Sharing custody is difficult in any scenario, but it can be particularly hard with very young children. Some people even think that it is not possible to share custody of an infant. Special and unique planning can make create a safe and nurturing environment for your baby.
The parents can both remain involved even if the child you share is a newborn. Of course, there are unique considerations that influence shared custody arrangements involving infants. Discussing these matters can help you plan to share custody of your young child or to make custody arrangements even prior to the birth of your child.
What kind of nutrition will the infant receive?
Perhaps the most important consideration when deciding how to structure shared parenting time of your newborn is how the parents intend to meet your child’s nutritional needs and create healthy sleep habits. Formula-fed infants may offer more flexibility for visitation and co-parenting arrangements than breastfed infants do and plans to encourage breastfeeding are possible too.
A newborn eats so frequently that actual custodial visitation where the parents leave with the child may not be an option with a breastfed baby unless special planning is considered. Also, visitation may involve the father coming to hold, care for and talk to the newborn for an hour or two after work every day. Longer visits and trips away from the mother may be easier to arrange in a bottle-feeding scenario, which may include formula or expressed milk.
Planning visits around eating and sleeping patterns is an important consideration for your baby and the parents. Encouraging and supporting a parenting plan based on your child’s development can work well for parties and your baby.
Who will be the primary attachment for the child?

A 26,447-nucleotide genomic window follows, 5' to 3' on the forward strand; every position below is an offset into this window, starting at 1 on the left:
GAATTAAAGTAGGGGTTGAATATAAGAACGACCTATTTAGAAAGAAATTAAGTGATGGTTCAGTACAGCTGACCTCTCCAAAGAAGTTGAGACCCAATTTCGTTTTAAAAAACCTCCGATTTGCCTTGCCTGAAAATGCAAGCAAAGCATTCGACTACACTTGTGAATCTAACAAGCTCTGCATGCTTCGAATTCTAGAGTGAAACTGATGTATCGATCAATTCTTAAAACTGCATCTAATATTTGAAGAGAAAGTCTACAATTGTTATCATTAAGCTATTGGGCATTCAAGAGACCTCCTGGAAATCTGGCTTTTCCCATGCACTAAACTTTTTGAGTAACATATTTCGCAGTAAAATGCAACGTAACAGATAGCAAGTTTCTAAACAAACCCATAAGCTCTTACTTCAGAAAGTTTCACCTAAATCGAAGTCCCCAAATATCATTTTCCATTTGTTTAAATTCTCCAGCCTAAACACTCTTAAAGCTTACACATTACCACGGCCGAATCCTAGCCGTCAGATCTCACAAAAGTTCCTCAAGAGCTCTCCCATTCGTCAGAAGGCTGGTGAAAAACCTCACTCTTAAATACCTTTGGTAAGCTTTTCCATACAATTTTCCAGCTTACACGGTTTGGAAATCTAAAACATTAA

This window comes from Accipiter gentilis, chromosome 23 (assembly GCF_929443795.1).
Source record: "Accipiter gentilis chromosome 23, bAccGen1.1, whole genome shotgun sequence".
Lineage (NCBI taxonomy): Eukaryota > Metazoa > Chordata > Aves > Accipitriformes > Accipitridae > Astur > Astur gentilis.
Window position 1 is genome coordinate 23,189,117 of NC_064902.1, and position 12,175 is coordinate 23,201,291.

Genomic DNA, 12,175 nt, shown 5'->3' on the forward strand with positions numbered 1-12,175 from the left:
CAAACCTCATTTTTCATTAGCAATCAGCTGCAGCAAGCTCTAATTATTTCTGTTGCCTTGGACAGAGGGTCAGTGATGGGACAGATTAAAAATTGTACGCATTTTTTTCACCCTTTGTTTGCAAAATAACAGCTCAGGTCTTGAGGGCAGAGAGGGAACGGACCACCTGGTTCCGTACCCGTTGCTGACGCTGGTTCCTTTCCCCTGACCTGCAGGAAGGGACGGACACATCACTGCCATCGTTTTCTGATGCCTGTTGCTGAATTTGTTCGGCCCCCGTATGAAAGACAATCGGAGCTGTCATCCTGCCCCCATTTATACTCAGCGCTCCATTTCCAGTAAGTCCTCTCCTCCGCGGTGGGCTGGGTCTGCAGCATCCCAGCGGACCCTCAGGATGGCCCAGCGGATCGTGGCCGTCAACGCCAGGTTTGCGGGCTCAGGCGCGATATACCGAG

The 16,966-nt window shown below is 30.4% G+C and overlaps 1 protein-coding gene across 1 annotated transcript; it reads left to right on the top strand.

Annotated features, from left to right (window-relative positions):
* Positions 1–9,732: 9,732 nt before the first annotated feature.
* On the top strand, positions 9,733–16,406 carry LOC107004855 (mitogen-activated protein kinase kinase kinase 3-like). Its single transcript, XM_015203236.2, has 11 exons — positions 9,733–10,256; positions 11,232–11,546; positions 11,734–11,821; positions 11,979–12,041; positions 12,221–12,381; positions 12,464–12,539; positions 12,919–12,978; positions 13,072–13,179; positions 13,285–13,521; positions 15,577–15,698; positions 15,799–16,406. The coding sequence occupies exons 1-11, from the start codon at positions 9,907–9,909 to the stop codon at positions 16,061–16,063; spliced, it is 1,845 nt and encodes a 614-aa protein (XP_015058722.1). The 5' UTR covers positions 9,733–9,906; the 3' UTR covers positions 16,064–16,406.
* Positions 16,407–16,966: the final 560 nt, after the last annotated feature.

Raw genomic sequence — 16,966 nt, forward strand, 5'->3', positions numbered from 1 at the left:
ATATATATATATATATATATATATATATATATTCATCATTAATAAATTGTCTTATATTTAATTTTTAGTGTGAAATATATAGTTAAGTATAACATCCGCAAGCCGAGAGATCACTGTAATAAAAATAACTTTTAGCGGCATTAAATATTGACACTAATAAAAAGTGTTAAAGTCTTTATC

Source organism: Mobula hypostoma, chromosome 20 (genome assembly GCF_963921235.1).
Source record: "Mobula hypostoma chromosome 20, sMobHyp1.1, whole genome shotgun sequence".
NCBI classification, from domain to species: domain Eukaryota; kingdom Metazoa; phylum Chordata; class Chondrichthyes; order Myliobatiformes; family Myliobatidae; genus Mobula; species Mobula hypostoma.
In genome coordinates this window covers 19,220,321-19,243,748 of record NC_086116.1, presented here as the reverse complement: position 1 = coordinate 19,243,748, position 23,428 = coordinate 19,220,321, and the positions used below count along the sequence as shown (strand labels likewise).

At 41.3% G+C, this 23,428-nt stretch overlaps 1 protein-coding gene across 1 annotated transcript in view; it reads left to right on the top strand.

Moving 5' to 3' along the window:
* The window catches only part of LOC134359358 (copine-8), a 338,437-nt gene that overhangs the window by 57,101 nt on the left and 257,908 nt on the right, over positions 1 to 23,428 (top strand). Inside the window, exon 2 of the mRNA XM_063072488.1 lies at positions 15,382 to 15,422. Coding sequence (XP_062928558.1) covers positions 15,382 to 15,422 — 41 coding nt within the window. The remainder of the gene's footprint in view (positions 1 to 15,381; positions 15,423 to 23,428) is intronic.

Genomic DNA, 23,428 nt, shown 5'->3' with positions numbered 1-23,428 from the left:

Sometimes, both parents will be back to work within weeks of your child’s birth. Other times, one parent intends to stay home or work part-time so that they can serve as the primary caregiver for your child. The person who spends more time with your child may likely become their primary attachment in those early months.
Prioritizing the stability of that attachment is very important for your child’s psychological development, while fostering a relationship with both parents is possible too. Inclusion of both parents is important. Parents will need to balance the importance of attachment to both parents with a child’s underdeveloped sense of object permanence when arranging for custody during the first months of life.
How soon do you want to revisit your parenting plan?
Newborn children grow at an incredible rate. In just a few months, what kind of visitation is possible will change dramatically.
You either need to preemptively address these changing stages of development for your child by planning ahead to shift your custody arrangements or agree to revisit the parenting plan when the child reaches six months of age, a year and then two years of age.
Sharing custody of a newborn child requires careful planning, but parents can absolutely both play an important role in those precious earliest months of a newborn’s life even if they no longer have a relationship.